In this case, the ECJ points out that the concept of restriction of competition by object must be interpreted restrictively. The ECJ then provides an analytical grid, indicating that to qualify a restriction as a restriction by object, it is necessary to focus on the content of its provisions, the objectives to be achieved, and the economic and legal context in which the agreement operates.

More specifically, on the subject of resale price maintenance – and this is the main point of interest of this ruling – the ECJ emphasizes that, although the Regulation withdraws the exemption for agreements involving resale price maintenance or minimum price maintenance, it does not provide that this hardcore restriction constitutes a restriction of competition by object. Consequently, the courts or authorities must carry out the analysis described above to qualify the agreement as a restriction of competition by object, even in the presence of a hardcore restriction. However, it should be stressed, that the Court indicates that the presence of a hardcore restriction may be considered in the legal context as part of the analysis grid described above.

In other words, the presence of a hardcore restriction does not absolve the authorities from assessing the harmfulness of the agreement in the light of the factors described above.

(ii) Qualification as an “agreement”

Secondly, the ECJ also clarifies the concept of “agreement” within the meaning of Article 101 par.1 TFEU, which prohibits “agreements” which have the object or effect of restricting competition.
The ECJ reiterates the Court’s consistent case-law that an agreement exists when companies have expressed their joint intention to behave on the market in a particular way. This agreement may result from clauses in distribution contracts, but also from the behaviour of the parties, in particular the acceptance by  distributors to comply with  resale prices as set by suppliers.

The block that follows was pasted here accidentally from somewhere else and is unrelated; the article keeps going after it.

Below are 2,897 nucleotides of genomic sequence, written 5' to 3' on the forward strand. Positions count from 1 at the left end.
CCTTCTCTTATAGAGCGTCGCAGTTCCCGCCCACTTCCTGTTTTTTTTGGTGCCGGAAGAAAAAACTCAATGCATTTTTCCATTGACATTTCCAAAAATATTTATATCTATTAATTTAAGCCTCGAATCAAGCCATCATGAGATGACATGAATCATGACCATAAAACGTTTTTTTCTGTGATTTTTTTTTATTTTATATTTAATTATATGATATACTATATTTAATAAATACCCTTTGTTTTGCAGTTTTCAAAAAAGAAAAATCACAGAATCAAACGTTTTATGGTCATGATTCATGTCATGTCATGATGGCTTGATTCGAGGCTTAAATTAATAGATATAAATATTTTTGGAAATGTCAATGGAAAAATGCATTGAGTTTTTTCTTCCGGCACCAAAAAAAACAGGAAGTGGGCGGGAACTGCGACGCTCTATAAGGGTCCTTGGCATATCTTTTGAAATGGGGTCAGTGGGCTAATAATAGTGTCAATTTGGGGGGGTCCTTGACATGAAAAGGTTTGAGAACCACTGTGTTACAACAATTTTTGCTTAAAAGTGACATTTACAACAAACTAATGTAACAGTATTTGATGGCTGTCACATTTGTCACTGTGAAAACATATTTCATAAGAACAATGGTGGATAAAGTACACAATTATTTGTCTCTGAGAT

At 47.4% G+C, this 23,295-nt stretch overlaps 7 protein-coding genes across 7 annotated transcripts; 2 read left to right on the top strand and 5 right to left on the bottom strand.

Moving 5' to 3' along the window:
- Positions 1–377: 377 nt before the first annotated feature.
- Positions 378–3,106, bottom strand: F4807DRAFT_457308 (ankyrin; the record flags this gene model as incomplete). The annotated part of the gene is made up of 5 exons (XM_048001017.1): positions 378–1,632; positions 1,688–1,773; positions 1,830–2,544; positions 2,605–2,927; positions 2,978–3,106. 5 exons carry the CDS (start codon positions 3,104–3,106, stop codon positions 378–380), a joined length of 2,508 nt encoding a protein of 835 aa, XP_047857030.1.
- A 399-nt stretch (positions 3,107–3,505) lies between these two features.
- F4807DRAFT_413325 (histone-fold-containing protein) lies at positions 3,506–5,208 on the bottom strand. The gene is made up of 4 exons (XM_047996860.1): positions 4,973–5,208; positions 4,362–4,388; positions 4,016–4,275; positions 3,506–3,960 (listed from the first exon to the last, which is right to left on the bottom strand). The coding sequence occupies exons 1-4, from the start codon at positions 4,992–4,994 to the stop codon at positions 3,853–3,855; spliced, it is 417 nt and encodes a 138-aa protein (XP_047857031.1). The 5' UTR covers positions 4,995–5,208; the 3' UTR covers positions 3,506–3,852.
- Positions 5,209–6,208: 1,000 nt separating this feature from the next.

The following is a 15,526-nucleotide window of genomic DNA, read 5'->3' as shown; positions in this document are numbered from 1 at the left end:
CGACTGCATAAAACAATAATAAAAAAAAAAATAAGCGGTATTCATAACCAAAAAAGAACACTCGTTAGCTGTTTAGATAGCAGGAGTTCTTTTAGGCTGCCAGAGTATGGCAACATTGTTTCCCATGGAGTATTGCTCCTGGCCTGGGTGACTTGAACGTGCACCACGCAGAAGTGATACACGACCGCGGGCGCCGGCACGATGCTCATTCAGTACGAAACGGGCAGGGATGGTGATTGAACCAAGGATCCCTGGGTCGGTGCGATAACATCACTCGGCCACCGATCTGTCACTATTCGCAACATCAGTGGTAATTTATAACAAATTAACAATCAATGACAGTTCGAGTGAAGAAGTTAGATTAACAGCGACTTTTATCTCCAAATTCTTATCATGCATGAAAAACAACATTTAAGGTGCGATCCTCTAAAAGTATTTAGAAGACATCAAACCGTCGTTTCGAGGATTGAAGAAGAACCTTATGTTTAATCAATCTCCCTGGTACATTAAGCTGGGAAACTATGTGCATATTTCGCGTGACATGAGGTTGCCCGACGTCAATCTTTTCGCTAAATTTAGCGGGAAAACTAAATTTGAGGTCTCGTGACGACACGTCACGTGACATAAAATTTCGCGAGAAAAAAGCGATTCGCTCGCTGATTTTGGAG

A unilateral pricing policy cannot constitute an agreement under Article 101 par.1 TFEU. For example, sending out minimum price lists and setting up a price police with a system of reprisals do not necessarily mean that there is an anticompetitive agreement, and may be the result of purely unilateral behaviour on the part of the supplier. 

On the other hand, the ECJ states that when this apparently unilateral behaviour on the part of the supplier is accompanied by compliance with prices by distributors, or when their determination is sought by distributors which, while complaining to the supplier about the prices indicated, do not set other prices, then there could be acceptance on the part of distributors and therefore an agreement within the meaning of Article 101 par.1 TFEU.

Lastly,  the ECJ also ruled (i) on the subject of proof of a competitive agreement, confirming that proof of such an agreement can be provided by means of direct evidence or by means of a body of evidence, and (ii) on the concept of affecting trade between Member States, confirming that trade between Member States can be affected even when the agreement under review does not cover the entire territory of a Member State, but concerns almost all of it.